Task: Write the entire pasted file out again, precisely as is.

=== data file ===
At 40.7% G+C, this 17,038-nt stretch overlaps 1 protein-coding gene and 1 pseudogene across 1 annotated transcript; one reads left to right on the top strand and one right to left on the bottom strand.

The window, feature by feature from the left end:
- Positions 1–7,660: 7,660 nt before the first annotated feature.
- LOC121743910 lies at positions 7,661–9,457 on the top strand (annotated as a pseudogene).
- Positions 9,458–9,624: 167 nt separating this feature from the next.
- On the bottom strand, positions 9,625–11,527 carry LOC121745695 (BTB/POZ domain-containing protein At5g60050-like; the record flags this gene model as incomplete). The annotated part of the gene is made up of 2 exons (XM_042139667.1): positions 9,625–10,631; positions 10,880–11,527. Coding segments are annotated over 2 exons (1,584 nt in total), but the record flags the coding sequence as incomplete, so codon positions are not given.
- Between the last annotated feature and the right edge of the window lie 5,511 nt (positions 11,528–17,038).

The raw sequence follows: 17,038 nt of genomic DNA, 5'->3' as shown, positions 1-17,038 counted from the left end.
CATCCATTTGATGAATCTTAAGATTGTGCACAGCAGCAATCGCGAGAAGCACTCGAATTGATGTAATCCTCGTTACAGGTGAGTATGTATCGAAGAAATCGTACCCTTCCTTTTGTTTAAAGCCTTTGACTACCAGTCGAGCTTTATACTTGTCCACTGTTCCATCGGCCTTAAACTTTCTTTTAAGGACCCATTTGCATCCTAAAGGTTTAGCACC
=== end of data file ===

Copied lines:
At 40.7% G+C, this 17,038-nt stretch overlaps 1 protein-coding gene and 1 pseudogene across 1 annotated transcript; one reads left to right on the top strand and one right to left on the bottom strand.

The window, feature by feature from the left end:
- Positions 1–7,660: 7,660 nt before the first annotated feature.
- LOC121743910 lies at positions 7,661–9,457 on the top strand (annotated as a pseudogene).
- Positions 9,458–9,624: 167 nt separating this feature from the next.
- On the bottom strand, positions 9,625–11,527 carry LOC121745695 (BTB/POZ domain-containing protein At5g60050-like; the record flags this gene model as incomplete). The annotated part of the gene is made up of 2 exons (XM_042139667.1): positions 9,625–10,631; positions 10,880–11,527. Coding segments are annotated over 2 exons (1,584 nt in total), but the record flags the coding sequence as incomplete, so codon positions are not given.
- Between the last annotated feature and the right edge of the window lie 5,511 nt (positions 11,528–17,038).

The raw sequence follows: 17,038 nt of genomic DNA, 5'->3' as shown, positions 1-17,038 counted from the left end.
CATCCATTTGATGAATCTTAAGATTGTGCACAGCAGCAATCGCGAGAAGCACTCGAATTGATGTAATCCTCGTTACAGGTGAGTATGTATCGAAGAAATCGTACCCTTCCTTTTGTTTAAAGCCTTTGACTACCAGTCGAGCTTTATACTTGTCCACTGTTCCATCGGCCTTAAACTTTCTTTTAAGGACCCATTTGCATCCTAAAGGTTTAGCACC